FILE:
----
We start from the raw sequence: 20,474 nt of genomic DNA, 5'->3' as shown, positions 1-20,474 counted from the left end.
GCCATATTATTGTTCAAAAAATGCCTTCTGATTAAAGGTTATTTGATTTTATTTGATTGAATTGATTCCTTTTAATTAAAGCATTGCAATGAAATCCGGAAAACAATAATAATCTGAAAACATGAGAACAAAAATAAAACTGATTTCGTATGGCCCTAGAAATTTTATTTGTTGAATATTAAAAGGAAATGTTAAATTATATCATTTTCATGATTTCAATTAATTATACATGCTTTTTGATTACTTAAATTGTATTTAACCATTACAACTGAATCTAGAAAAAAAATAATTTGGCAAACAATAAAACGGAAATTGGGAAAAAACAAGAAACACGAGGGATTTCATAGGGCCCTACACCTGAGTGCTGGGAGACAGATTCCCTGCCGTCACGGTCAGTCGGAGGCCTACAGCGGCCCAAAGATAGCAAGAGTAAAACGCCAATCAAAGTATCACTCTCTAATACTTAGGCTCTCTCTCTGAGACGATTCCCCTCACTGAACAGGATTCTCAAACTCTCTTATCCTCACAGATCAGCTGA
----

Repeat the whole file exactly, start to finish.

We start from the raw sequence: 20,474 nt of genomic DNA, 5'->3' as shown, positions 1-20,474 counted from the left end.
GCCATATTATTGTTCAAAAAATGCCTTCTGATTAAAGGTTATTTGATTTTATTTGATTGAATTGATTCCTTTTAATTAAAGCATTGCAATGAAATCCGGAAAACAATAATAATCTGAAAACATGAGAACAAAAATAAAACTGATTTCGTATGGCCCTAGAAATTTTATTTGTTGAATATTAAAAGGAAATGTTAAATTATATCATTTTCATGATTTCAATTAATTATACATGCTTTTTGATTACTTAAATTGTATTTAACCATTACAACTGAATCTAGAAAAAAAATAATTTGGCAAACAATAAAACGGAAATTGGGAAAAAACAAGAAACACGAGGGATTTCATAGGGCCCTACACCTGAGTGCTGGGAGACAGATTCCCTGCCGTCACGGTCAGTCGGAGGCCTACAGCGGCCCAAAGATAGCAAGAGTAAAACGCCAATCAAAGTATCACTCTCTAATACTTAGGCTCTCTCTCTGAGACGATTCCCCTCACTGAACAGGATTCTCAAACTCTCTTATCCTCACAGATCAGCTGA